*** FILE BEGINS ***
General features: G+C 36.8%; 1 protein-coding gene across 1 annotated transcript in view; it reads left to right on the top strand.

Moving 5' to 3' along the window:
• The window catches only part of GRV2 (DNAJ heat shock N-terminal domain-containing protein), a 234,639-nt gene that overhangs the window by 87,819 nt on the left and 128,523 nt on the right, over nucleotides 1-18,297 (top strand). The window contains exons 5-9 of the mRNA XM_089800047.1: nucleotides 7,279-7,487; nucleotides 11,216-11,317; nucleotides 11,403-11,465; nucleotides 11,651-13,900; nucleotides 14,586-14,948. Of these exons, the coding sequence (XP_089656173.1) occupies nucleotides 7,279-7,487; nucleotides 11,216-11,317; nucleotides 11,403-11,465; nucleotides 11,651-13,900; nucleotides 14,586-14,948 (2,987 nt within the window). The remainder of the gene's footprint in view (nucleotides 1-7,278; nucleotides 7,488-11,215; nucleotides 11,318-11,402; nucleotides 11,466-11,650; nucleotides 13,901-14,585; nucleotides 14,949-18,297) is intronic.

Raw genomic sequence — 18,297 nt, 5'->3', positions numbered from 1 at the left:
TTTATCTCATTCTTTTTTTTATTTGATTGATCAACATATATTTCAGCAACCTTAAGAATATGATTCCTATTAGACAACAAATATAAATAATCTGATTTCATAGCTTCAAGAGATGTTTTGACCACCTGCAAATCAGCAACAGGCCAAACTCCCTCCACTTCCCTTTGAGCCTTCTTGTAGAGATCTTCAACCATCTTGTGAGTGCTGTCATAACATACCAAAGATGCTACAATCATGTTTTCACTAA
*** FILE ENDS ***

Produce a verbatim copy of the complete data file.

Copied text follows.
General features: G+C 36.8%; 1 protein-coding gene across 1 annotated transcript in view; it reads left to right on the top strand.

Moving 5' to 3' along the window:
• The window catches only part of GRV2 (DNAJ heat shock N-terminal domain-containing protein), a 234,639-nt gene that overhangs the window by 87,819 nt on the left and 128,523 nt on the right, over nucleotides 1-18,297 (top strand). The window contains exons 5-9 of the mRNA XM_089800047.1: nucleotides 7,279-7,487; nucleotides 11,216-11,317; nucleotides 11,403-11,465; nucleotides 11,651-13,900; nucleotides 14,586-14,948. Of these exons, the coding sequence (XP_089656173.1) occupies nucleotides 7,279-7,487; nucleotides 11,216-11,317; nucleotides 11,403-11,465; nucleotides 11,651-13,900; nucleotides 14,586-14,948 (2,987 nt within the window). The remainder of the gene's footprint in view (nucleotides 1-7,278; nucleotides 7,488-11,215; nucleotides 11,318-11,402; nucleotides 11,466-11,650; nucleotides 13,901-14,585; nucleotides 14,949-18,297) is intronic.

Raw genomic sequence — 18,297 nt, 5'->3', positions numbered from 1 at the left:
TTTATCTCATTCTTTTTTTTATTTGATTGATCAACATATATTTCAGCAACCTTAAGAATATGATTCCTATTAGACAACAAATATAAATAATCTGATTTCATAGCTTCAAGAGATGTTTTGACCACCTGCAAATCAGCAACAGGCCAAACTCCCTCCACTTCCCTTTGAGCCTTCTTGTAGAGATCTTCAACCATCTTGTGAGTGCTGTCATAACATACCAAAGATGCTACAATCATGTTTTCACTAA